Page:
Presenting and teacher training

PresentationAs an IELTS teacher, qualified examiner and author, I am often asked to deliver presentations, workshops and teacher development courses on teaching towards the exam.

Teaching IELTS students to write coherently (Cambridge University Press): presented at Cambridge University Press bookstore, as an online webinar for Cambridge English Teacher and at International House, Dublin
Teaching IELTS to large classes in China (designed and delivered for Pilgrims, Canterbury)  

As a DELTA qualified teacher with a keen interest in methodology, I am always interested to hear from publishers who need teacher development titles to be edited.

Jim Scrivener, Classroom Management Techniques (Overall winner of the 2012 HRH The Duke of Edinburgh ESU English Language Book Award) (Cambridge University Press)

Penny Ur, Vocabulary Activities (Cambridge University Press)

Jack C. Richards, Key Issues in Language Teaching (Cambridge University Press)

Zoltán Dörnyei and Magdalena Kubanyiova, Motivating Learners, Motivating Teachers (Cambridge University Press)

Ana Llinares, Tom Morton and Rachel Whittaker, The Roles of Language in CLIL (Cambridge University Press)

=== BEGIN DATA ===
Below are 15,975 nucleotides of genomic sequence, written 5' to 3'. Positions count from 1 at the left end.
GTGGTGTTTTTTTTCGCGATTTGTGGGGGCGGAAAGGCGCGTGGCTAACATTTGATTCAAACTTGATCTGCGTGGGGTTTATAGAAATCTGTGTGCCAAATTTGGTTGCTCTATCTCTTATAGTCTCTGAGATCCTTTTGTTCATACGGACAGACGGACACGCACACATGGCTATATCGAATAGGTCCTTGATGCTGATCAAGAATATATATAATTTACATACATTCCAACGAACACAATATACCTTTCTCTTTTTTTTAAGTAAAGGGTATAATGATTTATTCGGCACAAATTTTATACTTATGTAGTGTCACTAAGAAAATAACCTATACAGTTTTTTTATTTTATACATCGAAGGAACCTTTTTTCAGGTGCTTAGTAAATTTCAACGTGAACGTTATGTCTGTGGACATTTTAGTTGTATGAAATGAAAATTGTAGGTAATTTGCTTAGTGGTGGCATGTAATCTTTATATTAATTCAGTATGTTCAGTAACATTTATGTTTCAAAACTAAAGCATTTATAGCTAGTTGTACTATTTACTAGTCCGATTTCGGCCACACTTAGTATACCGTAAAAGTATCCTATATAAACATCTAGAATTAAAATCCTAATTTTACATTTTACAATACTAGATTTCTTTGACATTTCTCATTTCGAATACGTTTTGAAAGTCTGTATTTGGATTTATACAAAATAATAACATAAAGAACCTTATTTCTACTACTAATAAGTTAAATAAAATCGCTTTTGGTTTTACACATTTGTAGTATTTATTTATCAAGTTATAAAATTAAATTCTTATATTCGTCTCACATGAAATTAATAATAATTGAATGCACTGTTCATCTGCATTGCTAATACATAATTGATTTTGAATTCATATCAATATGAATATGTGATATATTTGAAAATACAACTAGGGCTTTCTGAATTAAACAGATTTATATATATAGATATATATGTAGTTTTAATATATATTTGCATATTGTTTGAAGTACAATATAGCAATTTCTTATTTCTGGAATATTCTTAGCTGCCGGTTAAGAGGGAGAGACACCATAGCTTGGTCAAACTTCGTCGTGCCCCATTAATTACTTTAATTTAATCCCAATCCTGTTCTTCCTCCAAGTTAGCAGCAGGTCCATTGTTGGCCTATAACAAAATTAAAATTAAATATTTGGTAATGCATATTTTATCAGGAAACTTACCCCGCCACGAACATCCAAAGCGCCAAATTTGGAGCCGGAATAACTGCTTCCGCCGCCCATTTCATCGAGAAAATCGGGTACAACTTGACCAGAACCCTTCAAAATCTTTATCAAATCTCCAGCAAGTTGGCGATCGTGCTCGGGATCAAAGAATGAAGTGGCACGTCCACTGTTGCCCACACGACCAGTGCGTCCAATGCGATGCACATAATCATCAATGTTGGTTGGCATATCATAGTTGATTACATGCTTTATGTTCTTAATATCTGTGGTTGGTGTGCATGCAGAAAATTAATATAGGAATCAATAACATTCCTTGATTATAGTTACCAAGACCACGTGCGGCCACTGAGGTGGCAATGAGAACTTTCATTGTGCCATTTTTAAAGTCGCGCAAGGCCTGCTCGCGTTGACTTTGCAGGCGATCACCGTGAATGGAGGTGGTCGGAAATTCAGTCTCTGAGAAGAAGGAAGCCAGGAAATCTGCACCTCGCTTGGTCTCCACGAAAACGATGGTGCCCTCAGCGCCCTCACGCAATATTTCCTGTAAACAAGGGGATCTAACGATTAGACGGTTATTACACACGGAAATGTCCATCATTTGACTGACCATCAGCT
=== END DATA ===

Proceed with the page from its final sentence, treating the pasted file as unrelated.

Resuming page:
Various authors, CELT-S Online teacher training course (Cambridge English Language Assessment)

Scott Thornbury, About Language, 2nd Edition (Cambridge University Press)

Cambridge English Teacher online resources (Cambridge University Press)


Presenting I attended the workshop with three of my colleagues and we had a brainstorming session on what our particular institution could take from what you had talked about. We have a large number of IELTS candidates from Arabic speaking backgrounds so a number of issues which you highlighted were directly applicable to us, including:

1. Issues with planning and brainstorming

2. Issues with ‘having opinions’

3. Issues with cultural norms of essay conventions

My colleagues are all quite experienced and they appreciated that your workshop offered practical and indeed practicable tips for busy language teachers, with a focus on the realities of the classroom, for example the lack of ‘world knowledge’ among some learners. The path to coherency offered in your workshop was a very realistic one, and it was where, if signposted correctly by the teacher, can be relatively straightforward and, indeed, ‘fun’ for both the learners and the teacher.

I personally think that using ‘real world’ media sources from which to encourage debate and create learner-centred exercises, where the focus is on the student to react to content, for example, is valuable. Your workshop reinforced this view and provided some tips on how to best utilise some of these sources.

Chris Farrell Head of CPDCentre of English Studies – Dublin, London, Edinburgh, Worthing, Leeds, Harrogate & Oxford